My treatment consists of taking medication. I used to be ethically and vocally opposed to pharmaceuticals until I didn’t have a choice if I wanted to live. My treatment also consists of CBD, omega, yoga, hiking, a keto diet, a consistent sleep schedule, an emotional support animal, hydration, supplements, trauma therapy, reiki, and an entire articles-worth of traditional and alternative medicine.
But what it also consists of is healing in the most terrifying and organic way possible:
Listening to my body.
The same body that was numb and disassociated with trauma, stimulants, and toxic relationships for decades. I can’t afford to play Russian Roulette with my body anymore, my friends; I fear there are too many bullets left in the gun.
Epilepsy has turned me soft like clay, and fighting to find my edges just so I can play with them isn’t productive for me anymore. I cry when I’m in the same dry, hardened places I grew up in, maybe anointing the earth with its first rainfall in years. These tears may be the visceral release that saves me from expelling my personal demons through violent convulsions on the floor. I was a winter creature who stayed inside reading, curtains drawn spring through summer. But no more—slathered with sunscreen, I walk my dog or accompany a friend to the Tulip Fields or Waterfront. Because the sun has vitamin D.
Lipids and electrolytes, antioxidants and probiotics have become my lingo. The limbic, lymphatic, and central nervous have become the systems with which I am most familiar. I understand there are things I can do to lower or raise my seizure threshold and learned how to admit if I’m pushing myself a little too hard, even though pushing myself a lot too hard was part of my identity for a long time.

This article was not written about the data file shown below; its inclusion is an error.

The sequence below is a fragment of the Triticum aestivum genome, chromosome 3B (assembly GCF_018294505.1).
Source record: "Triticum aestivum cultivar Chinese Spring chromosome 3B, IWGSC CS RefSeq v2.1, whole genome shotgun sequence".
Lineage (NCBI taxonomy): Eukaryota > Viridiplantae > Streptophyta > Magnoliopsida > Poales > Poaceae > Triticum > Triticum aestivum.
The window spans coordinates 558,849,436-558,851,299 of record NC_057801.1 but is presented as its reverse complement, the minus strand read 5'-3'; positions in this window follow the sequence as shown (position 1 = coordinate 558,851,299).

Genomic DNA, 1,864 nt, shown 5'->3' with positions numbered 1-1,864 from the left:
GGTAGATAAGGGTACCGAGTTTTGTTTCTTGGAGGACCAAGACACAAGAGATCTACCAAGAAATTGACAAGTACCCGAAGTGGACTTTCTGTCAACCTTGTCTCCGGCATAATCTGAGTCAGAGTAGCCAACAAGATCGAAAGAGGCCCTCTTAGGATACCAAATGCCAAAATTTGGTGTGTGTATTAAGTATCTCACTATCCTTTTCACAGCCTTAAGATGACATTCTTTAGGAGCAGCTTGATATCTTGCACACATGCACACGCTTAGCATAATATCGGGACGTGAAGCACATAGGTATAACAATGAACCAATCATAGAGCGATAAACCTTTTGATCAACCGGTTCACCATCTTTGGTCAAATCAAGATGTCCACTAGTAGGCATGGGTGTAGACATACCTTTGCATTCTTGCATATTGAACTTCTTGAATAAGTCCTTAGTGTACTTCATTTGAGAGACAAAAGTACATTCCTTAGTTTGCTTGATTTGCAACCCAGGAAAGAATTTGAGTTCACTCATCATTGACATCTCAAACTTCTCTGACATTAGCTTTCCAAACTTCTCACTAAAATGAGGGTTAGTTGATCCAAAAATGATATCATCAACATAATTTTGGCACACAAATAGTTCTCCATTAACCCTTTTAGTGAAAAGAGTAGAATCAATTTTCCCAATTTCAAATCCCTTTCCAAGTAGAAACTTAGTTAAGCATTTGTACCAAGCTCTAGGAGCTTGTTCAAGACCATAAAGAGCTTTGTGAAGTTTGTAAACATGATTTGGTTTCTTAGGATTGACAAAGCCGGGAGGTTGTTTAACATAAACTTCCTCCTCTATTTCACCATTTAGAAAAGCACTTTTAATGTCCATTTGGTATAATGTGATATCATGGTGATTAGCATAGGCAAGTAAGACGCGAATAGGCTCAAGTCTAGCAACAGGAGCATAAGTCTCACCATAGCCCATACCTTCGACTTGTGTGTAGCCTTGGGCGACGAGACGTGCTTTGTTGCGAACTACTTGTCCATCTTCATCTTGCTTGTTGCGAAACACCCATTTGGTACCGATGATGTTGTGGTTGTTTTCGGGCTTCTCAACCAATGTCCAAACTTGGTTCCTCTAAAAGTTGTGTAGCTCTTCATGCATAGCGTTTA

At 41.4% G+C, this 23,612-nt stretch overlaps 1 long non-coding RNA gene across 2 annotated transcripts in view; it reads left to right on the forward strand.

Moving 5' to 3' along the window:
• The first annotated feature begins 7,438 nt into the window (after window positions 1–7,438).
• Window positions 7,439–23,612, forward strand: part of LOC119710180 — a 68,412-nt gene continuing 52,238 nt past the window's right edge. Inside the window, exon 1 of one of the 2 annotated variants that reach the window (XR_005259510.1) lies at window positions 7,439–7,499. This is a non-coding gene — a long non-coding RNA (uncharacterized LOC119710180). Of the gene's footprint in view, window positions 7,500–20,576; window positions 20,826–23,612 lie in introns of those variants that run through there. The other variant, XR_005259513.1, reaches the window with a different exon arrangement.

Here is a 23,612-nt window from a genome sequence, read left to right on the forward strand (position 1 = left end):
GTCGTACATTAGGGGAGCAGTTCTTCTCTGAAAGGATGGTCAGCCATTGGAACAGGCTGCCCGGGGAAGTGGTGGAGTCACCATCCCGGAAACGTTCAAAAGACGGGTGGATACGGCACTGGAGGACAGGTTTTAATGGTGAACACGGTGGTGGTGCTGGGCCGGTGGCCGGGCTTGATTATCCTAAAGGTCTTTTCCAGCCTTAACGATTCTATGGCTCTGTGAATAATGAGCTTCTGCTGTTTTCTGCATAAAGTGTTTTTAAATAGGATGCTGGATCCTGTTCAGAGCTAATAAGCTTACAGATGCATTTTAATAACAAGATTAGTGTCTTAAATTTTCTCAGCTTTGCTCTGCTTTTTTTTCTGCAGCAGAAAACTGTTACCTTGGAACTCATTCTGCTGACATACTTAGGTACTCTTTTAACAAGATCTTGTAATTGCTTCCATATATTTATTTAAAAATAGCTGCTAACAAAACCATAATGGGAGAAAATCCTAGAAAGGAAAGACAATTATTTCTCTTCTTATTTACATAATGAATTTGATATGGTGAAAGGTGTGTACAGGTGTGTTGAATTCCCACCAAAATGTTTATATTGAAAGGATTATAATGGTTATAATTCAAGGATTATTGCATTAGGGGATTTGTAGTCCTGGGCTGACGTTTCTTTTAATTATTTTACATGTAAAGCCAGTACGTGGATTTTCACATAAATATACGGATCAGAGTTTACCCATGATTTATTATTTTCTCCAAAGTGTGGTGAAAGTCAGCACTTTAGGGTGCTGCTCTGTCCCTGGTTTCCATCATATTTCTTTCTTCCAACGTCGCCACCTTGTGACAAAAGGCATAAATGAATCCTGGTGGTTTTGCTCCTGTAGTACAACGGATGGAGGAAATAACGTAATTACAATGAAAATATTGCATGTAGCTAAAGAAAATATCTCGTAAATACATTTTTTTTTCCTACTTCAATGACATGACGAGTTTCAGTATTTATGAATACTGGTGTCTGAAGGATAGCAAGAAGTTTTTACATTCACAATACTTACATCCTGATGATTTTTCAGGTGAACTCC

Most importantly, maybe, are the things I notice that wouldn’t have been a blip on my radar before my diagnosis, subsequent suffering, and hard-won recoveries.
Someone mentions they or someone they love has cancer or AIDS or Parkinson’s or multiple sclerosis and my heart and ears open. I know only that I don’t know, just like nobody can truly understand epilepsy unless they have it. But I know that I want to know more. I have time to listen and time to share about how people manage chronic health conditions, what they choose to sacrifice or hold on to, how they weigh the risks versus rewards, how everything changed all at once or was gradual, how people react to them, and what keeps them going in those moments of mysterious fear or pain.
Time itself has become a precious commodity, experienced differently out of necessity, measured in the moments between seizures or bouts of pain; instead of moving in the linear direction of aging, we grow or decline in terms of progress, remission, seizure control, pain management, asymptomatic, regression, and flare-ups.
I experience the world as inescapably human now.
Always painfully aware of my limits as well as the potential of my glorious mortality.